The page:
The triptych, called “Huang con Chang”, was actually made by artist Miguel Trelles in 2003. Trelles, who is Cuban and Puerto Rican, was a student of Chinese art history and traveled to China every year to also teach.
Herrera said he wanted the exhibit to challenge preconceptions about what contemporary Puerto Rican art should look like. “Huang con Chang” is a perfect example. Instead of considering the rules of European art as a model, Trelles was inspired by Chinese tradition.
“There are these reducing forces that view Puerto Rican art and culture as a monolith or as something simply defined,” Herrera said. “Our thesis is that Puerto Rican society and art is actually very diverse.”
The next piece delves into politics and the Caribbean love of maximalism.
The first piece of art is a massive candy-colored painting by Melvin Martinez called “Napolitana,” after the chocolate, strawberry, and vanilla ice cream. Martinez stacked thick slabs and globes of oil paint, forming colorful peaks and trays. Next to it, a cube painted in a similar style rests on a pedestal. The paint flows onto the support, like melting ice cream.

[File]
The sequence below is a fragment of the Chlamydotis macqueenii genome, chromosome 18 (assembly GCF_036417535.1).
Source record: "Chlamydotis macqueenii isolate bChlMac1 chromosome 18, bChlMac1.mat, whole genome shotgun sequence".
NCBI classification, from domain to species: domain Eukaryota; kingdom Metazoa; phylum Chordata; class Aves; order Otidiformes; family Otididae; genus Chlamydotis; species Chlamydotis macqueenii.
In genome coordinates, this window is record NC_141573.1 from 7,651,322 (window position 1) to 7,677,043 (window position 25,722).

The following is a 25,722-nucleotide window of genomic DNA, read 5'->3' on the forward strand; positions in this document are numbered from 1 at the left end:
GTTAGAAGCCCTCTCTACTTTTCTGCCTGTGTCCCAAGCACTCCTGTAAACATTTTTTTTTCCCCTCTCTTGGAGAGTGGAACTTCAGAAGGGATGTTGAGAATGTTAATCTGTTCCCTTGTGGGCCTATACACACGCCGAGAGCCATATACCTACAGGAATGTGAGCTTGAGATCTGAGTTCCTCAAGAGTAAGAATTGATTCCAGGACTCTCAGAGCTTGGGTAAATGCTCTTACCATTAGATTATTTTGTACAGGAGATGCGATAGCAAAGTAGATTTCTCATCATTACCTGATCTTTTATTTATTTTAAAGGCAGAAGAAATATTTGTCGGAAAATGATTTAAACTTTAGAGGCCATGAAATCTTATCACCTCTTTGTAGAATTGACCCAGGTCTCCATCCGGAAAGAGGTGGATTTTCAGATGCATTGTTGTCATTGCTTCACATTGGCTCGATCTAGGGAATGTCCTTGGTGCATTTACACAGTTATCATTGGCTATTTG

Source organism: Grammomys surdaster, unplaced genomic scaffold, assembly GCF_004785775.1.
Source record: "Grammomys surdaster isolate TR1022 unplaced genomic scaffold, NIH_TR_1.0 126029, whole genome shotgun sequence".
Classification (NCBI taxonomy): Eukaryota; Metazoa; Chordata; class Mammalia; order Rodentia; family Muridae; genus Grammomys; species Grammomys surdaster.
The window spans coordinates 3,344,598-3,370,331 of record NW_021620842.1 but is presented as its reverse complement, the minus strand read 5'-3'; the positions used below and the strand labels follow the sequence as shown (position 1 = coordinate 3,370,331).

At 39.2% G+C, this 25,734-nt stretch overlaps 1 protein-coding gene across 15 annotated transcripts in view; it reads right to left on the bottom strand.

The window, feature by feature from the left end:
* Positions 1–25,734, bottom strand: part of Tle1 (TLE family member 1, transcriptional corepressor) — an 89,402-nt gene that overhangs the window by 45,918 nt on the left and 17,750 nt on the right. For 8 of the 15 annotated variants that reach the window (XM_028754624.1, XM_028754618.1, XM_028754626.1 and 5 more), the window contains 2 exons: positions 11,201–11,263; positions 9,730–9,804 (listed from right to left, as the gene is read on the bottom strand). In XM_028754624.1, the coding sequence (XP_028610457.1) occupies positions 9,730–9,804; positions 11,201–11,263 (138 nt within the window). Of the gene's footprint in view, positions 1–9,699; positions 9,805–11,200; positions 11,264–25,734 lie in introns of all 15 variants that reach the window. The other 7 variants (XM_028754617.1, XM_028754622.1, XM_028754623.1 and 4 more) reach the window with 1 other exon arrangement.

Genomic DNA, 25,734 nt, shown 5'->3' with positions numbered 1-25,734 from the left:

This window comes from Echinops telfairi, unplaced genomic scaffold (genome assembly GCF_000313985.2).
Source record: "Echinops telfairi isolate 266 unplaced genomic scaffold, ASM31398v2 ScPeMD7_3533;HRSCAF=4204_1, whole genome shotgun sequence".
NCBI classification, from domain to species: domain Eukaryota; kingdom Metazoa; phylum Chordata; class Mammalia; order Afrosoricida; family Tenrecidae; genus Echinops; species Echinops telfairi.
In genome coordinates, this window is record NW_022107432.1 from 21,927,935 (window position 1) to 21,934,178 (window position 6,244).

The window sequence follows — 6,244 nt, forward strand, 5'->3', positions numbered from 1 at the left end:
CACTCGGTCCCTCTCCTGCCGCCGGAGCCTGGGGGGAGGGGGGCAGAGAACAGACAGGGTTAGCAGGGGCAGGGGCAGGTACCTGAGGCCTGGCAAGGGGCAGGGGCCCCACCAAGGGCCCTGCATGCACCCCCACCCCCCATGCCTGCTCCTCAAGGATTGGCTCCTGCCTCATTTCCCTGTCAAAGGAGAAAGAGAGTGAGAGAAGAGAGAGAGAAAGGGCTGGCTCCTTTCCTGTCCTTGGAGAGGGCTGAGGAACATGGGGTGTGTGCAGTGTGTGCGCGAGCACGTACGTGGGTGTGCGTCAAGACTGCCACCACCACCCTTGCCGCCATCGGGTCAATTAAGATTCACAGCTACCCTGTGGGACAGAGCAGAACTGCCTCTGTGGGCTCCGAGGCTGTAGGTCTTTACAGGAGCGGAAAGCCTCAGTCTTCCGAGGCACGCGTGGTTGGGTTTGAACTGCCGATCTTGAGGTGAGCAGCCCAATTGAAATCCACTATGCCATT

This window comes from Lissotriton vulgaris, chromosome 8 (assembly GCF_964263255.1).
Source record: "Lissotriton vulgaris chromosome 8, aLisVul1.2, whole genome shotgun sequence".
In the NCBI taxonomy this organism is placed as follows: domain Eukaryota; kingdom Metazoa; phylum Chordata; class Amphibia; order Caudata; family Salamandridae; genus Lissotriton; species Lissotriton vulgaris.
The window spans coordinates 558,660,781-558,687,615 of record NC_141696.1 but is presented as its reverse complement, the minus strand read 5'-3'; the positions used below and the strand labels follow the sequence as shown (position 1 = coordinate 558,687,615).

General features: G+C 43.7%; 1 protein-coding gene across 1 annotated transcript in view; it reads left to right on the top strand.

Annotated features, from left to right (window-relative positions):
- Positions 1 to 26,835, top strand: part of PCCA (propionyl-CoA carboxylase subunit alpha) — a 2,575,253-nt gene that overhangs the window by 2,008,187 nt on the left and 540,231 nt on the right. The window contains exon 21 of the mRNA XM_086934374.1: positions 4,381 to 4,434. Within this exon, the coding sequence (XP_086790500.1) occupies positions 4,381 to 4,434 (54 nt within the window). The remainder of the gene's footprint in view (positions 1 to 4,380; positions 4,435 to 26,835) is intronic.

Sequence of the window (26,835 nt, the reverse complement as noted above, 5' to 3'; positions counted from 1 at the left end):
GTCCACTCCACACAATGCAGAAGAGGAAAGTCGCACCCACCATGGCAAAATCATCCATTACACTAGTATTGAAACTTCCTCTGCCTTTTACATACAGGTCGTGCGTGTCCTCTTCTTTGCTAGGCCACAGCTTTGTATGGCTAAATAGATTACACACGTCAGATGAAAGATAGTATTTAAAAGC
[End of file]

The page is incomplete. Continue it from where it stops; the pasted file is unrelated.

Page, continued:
Sweet and sick artwork is a celebration (or critique, depending on how you look at it) of excess and gluttony.
Other artworks in the exhibit speak to Puerto Rico’s often-laden history with American business, industry, and politics. On another wall, Rodriguez’s “Bacardi” is flanked by two other politically charged pieces.
One of these works is a print that many Americans would recognize. It’s a parody of the iconic Uncle Sam poster that encouraged young men to fight in the First World War.
Instead of a patriotic old man with a white beard, this piece is a self-portrait of artist Quintín Rivera Toro recruiting for the “ejército antillano internacional,” a fictional army defending the Caribbean islands.